Origin of Life

More than meets the eye.

When I was just a little kid, I was convinced that life popped up from just about anything, especially things that were rotting. It wasn't long before a discarded apple core turned into a cloud of tiny flies. A little dirt from the park across the street yielded all kinds of worms after sitting in a jar of water. Yep, life was just a force of Nature.

Of course, we all know that's an illusion. Spontaneous generation was proved wrong ages ago, at least in the way we used to understand it. Nowadays, it's back. Now, it's an accepted theory. After all, life wasn't around when the Earth formed 4.5 billion years ago. So, it had to arise somehow from inanimate matter (because this is a scientific foray I will not comment on biblical origins).

We came to the belief that as the Earth cooled, a primordial soup or muck arose which contained the building blocks of life—small organic molecules. Spurred on by heat, radiation, and electricity (lightning), more complex molecules were produced over a span of about a billion years. At some point, these molecules started to replicate themselves and before you knew it, a couple of billion years more and here we are.

Of course, there's no proof. You could say we are the proof. But the mechanism is not quite clear. Stanley Miller and Harold Urey ran some experiments in the 1950s (illustration) which did yield most of our amino acids, building blocks of proteins. Subsequent experiments also found nucleic acids. So we were quick to conclude that's probably what happened. But wait.

There is a slight problem here. Many of our biochemical reactions involve the loss of water (H2O) in order to produce more complex molecules. These reactions are called dehydrations. I'm sorry, but there's just no way dehydrations will occur in a primordial soup. Seeing this as an issue, some scientists pointed at the possibility that life originated in the air. They proposed that early Earth's atmosphere was loaded with particles (due to constant bombardment by chunks of asteroids and such), and these particles could have carried some soup, dried out a bit, and produced the more complex molecules necessary for life. That's quite a stretch.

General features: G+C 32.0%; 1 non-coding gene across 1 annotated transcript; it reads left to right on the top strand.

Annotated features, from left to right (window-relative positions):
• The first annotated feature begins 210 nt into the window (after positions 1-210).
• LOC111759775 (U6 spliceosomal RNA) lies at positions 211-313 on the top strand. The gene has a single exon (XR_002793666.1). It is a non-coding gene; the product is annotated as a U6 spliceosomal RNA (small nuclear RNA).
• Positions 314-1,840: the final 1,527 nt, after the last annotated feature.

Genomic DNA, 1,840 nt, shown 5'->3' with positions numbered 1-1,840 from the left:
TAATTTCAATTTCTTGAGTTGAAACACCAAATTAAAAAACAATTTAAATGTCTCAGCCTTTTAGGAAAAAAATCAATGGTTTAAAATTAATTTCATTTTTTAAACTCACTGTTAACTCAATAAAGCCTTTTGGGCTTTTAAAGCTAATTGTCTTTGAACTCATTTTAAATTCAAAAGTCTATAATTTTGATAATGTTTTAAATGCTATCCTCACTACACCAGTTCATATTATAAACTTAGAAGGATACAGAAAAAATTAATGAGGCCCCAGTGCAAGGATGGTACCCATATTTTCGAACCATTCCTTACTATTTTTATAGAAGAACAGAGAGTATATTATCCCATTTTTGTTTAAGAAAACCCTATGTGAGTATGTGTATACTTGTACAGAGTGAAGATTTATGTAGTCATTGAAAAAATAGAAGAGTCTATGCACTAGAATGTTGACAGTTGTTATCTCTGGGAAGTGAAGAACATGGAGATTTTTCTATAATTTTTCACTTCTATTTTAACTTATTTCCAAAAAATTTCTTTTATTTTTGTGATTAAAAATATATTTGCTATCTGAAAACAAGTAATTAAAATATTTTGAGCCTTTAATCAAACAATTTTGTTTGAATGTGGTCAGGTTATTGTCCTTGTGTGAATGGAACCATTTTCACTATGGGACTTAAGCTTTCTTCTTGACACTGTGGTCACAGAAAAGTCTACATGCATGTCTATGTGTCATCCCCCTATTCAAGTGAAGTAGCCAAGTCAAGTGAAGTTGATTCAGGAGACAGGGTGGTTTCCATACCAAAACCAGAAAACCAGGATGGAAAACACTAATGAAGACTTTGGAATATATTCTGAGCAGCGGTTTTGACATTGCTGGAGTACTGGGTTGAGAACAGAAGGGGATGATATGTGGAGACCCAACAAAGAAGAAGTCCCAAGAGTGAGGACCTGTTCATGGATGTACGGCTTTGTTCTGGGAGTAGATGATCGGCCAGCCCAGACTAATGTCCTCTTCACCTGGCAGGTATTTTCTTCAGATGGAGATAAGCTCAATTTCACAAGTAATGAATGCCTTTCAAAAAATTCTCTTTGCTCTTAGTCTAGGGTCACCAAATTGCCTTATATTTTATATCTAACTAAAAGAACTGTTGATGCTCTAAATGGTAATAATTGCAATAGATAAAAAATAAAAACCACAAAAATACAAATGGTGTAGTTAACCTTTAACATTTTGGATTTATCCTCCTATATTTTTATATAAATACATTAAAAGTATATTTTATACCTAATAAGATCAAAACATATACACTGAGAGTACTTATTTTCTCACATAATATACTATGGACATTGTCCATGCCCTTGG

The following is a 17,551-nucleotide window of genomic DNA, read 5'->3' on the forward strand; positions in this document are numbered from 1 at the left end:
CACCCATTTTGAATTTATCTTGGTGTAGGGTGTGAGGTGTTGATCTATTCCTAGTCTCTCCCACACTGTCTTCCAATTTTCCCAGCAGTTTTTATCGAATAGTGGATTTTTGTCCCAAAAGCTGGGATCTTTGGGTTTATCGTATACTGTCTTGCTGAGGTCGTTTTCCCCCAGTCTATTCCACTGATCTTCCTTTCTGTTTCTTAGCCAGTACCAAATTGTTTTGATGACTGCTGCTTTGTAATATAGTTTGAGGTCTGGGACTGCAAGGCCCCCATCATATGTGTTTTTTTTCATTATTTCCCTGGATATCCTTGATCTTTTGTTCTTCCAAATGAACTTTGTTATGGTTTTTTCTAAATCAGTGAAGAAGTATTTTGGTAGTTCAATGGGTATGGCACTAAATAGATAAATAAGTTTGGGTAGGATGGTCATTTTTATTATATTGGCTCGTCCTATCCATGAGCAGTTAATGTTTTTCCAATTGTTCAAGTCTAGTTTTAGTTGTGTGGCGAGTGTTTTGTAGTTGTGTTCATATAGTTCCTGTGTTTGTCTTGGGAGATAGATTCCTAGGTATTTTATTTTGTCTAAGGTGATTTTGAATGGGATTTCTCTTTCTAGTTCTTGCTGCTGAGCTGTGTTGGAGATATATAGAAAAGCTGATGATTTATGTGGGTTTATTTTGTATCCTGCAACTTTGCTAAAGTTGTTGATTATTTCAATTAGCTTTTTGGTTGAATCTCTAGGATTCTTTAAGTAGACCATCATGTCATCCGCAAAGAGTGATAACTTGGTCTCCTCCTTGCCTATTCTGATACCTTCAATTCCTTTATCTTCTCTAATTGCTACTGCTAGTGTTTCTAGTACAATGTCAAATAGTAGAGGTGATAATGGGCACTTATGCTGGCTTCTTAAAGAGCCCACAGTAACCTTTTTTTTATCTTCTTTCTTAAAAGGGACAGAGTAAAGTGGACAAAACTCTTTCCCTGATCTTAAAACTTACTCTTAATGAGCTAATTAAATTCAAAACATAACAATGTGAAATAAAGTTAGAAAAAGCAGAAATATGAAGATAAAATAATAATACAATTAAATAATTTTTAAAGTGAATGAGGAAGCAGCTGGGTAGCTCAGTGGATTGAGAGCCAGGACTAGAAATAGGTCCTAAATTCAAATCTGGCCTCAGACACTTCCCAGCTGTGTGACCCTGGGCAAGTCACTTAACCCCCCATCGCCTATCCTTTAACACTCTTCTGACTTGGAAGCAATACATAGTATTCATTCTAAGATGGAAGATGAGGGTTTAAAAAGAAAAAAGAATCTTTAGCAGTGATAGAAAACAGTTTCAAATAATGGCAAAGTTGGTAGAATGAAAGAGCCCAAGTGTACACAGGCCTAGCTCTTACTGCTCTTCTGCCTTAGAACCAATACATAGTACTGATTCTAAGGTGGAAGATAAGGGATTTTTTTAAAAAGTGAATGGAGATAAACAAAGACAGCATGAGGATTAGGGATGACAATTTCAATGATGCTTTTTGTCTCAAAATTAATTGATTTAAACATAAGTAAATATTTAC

More recently, we've been fascinated by comets (and asteroids). Comets, in particular, are of interest because they are made of ice and dirt, and contain organic molecules. So now, the more popular theory of the origin of life on Earth is that comets carried the stuff of life to our planet. Now, that doesn't really explain a lot, since we are left asking, "But where did the comets pick up life's molecules?"

The Kuiper Belt (a shell of bric-a-brac existing beyond the orbit of Neptune) is chock-full of dirty ice and contains the leftovers of the formation of our solar system. At least that's we think right now. But there's the conundrum. If these chunks are leftovers, how is it possible that they carry life's building blocks? Yet they seem to. The latest probe, Rosetta, which visited Comet 67P/Churyumov­-Gerasimenko found water vapor, carbon monoxide and carbon dioxide, along with smaller amounts of carbon-bearing organic compounds, including formaldehyde and glycine, the simplest amino acid.

I would suggest that the mystery deepens. It's clear that organic molecules are formed under a variety of conditions. It's as if atoms and molecules were designed to interact and to become complex. Maybe that apple core did create flies.

I would suggest that the mystery deepens. It's clear that organic molecules are formed under a variety of conditions. It's as if atoms and molecules were designed to interact and to become complex. Maybe that apple core did create flies.

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Origin of Life
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